Total managed to persuade the Ugandan government to take a more southerly pipeline route via Tanzania, leaving Kenya and its oil exporters to make their own arrangements.

Worth the research

Tullow had favoured the single pipeline option, but Heavey puts a positive spin on developments. "It's a lot easier to pick a date when you know there is going to be first oil if you are only dealing with one government. It has pluses and minuses, with the minus being that it's going to be slightly more expensive," he says.

In both countries, engineering studies should begin in 2017, with final investment decisions pencilled in for the following year.

In Uganda, 200,000-230,000 b/d through the pipeline is the target, with an estimated full cycle cost of $25/b, including capex, opex and the tariff. In Kenya the figure is 80,000-120,00 b/d gross production via pipeline, with a full cycle cost of $25-30/b, according to Tullow.

The company estimates the fields that it operates in the South Lokichar basin, near Lake Turkana in northern Kenya, have a resource base of as much as 0.75m barrels, and maybe more.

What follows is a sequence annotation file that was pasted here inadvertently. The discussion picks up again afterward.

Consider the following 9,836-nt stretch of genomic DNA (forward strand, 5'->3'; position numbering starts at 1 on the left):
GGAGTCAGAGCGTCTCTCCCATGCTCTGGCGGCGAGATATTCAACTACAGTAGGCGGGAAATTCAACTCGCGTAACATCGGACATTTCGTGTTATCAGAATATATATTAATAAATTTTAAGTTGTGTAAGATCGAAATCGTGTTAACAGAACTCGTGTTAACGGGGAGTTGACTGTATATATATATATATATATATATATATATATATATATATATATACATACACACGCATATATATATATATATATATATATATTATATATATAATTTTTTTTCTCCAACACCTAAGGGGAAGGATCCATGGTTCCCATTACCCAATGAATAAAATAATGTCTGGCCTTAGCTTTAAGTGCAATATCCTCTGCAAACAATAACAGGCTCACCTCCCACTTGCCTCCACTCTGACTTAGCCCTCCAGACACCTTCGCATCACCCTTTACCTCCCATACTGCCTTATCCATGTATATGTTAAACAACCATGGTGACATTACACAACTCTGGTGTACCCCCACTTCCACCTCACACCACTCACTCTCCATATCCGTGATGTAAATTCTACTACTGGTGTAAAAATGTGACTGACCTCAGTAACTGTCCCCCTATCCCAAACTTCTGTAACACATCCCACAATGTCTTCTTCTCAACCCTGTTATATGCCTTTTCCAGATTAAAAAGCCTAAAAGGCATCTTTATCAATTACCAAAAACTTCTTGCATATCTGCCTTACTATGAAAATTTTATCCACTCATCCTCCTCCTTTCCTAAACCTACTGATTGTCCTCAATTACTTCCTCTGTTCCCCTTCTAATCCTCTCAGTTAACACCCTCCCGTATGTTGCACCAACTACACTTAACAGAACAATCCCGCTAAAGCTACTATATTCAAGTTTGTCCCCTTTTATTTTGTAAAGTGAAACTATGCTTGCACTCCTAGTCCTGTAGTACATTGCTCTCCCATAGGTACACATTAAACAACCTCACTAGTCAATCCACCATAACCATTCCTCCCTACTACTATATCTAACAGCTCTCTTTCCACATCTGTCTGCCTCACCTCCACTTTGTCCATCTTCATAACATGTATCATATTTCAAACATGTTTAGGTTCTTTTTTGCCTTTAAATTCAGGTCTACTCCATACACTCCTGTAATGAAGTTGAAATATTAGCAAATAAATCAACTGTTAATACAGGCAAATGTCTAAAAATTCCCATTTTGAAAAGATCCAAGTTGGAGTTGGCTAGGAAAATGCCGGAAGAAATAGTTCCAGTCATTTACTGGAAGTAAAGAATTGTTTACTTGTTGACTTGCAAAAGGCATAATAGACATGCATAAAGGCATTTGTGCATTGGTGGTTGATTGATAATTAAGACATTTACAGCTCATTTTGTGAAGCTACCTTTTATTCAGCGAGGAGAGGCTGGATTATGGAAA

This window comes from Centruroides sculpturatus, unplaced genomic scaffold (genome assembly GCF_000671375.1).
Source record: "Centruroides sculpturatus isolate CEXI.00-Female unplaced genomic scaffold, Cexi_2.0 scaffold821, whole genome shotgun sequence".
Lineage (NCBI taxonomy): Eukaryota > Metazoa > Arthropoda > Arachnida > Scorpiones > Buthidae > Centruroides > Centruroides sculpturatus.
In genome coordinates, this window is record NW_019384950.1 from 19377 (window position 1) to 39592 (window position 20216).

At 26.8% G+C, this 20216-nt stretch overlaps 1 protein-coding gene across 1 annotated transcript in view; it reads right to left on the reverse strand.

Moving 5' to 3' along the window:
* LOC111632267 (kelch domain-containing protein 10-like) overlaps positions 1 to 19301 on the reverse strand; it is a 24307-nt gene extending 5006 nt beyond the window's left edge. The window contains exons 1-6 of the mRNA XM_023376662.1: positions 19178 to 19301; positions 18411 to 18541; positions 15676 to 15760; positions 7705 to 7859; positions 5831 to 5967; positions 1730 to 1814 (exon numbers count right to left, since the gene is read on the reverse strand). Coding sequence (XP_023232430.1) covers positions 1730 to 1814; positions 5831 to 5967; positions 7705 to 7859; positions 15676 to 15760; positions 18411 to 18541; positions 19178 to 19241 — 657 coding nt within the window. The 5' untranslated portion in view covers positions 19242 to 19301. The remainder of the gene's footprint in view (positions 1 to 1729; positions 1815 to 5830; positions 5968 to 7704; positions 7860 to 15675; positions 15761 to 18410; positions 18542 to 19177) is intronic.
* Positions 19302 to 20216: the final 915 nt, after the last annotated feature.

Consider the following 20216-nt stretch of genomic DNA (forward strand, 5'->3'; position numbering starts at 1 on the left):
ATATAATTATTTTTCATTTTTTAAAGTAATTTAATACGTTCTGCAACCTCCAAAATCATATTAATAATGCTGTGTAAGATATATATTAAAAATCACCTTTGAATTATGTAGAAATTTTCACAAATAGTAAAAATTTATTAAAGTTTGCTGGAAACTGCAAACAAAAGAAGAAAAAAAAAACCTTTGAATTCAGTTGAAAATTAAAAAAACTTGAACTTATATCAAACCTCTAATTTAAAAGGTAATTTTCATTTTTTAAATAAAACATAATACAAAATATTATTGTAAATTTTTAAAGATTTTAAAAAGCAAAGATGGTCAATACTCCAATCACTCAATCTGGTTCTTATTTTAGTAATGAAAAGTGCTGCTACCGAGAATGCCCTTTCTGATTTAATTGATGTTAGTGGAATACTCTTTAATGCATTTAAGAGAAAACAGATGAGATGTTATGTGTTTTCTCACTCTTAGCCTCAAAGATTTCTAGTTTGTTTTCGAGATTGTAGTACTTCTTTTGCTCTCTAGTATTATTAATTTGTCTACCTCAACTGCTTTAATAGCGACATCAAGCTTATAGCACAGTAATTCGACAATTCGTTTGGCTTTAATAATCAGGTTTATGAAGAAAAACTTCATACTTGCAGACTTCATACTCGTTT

A 2,000-b/d pilot project is planned for the second half of 2017 to take oil from the field to the coast by road and rail before the pipeline is built.

Heavey says producing oil for the pilot scheme will help Tullow understand the reservoirs better. There's also a social and economic function to be performed there. "Turkana is a pretty remote area, so it will be a gentle way of introducing the oil industry, while we help build local content up there, before we get to the main development."

As with its peers, Tullow's future strategy across its global operations will largely be dictated by the oil price. But Heavey believes it is in much better shape to operate successfully in a relatively low oil price environment.

"You're looking at a very different company than it was two years ago. It's much more streamlined, and it's much more cost effective," he says. "We are moving forward again rather than sideways, which is what everybody's been doing for the past two years."